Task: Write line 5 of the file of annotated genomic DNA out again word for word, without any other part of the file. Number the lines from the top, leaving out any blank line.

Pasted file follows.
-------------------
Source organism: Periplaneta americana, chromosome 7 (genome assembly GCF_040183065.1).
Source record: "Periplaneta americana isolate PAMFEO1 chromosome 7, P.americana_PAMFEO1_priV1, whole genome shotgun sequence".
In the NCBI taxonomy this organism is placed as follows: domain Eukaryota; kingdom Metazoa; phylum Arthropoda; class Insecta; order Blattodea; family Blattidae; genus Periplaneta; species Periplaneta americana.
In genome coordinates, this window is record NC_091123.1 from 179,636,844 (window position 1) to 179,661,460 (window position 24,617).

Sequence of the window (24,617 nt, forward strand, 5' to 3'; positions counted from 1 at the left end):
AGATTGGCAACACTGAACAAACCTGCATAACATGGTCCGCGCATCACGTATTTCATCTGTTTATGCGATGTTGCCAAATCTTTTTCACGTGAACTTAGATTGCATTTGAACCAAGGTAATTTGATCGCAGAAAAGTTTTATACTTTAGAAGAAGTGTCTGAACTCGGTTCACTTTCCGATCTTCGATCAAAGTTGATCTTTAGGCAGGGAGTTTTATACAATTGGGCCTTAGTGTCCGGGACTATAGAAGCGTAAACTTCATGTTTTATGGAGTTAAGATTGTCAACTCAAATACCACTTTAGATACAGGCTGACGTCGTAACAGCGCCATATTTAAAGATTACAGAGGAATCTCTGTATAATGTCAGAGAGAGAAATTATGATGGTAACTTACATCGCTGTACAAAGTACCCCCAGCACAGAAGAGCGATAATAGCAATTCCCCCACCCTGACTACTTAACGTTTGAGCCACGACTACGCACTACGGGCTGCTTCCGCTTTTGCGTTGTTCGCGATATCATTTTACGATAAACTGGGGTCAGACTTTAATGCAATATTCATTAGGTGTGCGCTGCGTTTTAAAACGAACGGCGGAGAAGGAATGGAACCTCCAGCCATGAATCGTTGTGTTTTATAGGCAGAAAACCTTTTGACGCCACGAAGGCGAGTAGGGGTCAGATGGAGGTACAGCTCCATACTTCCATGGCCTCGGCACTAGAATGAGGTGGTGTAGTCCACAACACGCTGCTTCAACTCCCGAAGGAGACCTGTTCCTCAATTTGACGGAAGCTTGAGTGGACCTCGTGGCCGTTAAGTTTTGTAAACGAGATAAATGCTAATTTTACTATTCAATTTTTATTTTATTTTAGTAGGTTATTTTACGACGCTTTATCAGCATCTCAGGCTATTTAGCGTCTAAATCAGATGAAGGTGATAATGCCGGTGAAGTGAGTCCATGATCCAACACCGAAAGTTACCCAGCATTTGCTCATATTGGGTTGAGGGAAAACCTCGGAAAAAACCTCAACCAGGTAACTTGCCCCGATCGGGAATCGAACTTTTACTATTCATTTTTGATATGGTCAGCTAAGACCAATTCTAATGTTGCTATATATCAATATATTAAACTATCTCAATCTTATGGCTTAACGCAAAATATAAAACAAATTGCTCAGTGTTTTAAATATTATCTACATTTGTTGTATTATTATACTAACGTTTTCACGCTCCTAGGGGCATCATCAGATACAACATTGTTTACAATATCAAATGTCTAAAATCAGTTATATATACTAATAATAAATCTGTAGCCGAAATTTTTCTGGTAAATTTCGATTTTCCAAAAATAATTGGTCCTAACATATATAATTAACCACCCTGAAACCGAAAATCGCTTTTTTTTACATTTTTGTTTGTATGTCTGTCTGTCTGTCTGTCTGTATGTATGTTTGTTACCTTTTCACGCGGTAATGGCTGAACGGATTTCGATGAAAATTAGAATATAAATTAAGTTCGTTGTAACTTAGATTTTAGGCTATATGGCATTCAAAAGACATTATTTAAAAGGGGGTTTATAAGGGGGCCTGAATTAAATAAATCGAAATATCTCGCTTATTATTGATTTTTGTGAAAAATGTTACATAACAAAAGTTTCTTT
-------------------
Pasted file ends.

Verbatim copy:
Sequence of the window (24,617 nt, forward strand, 5' to 3'; positions counted from 1 at the left end):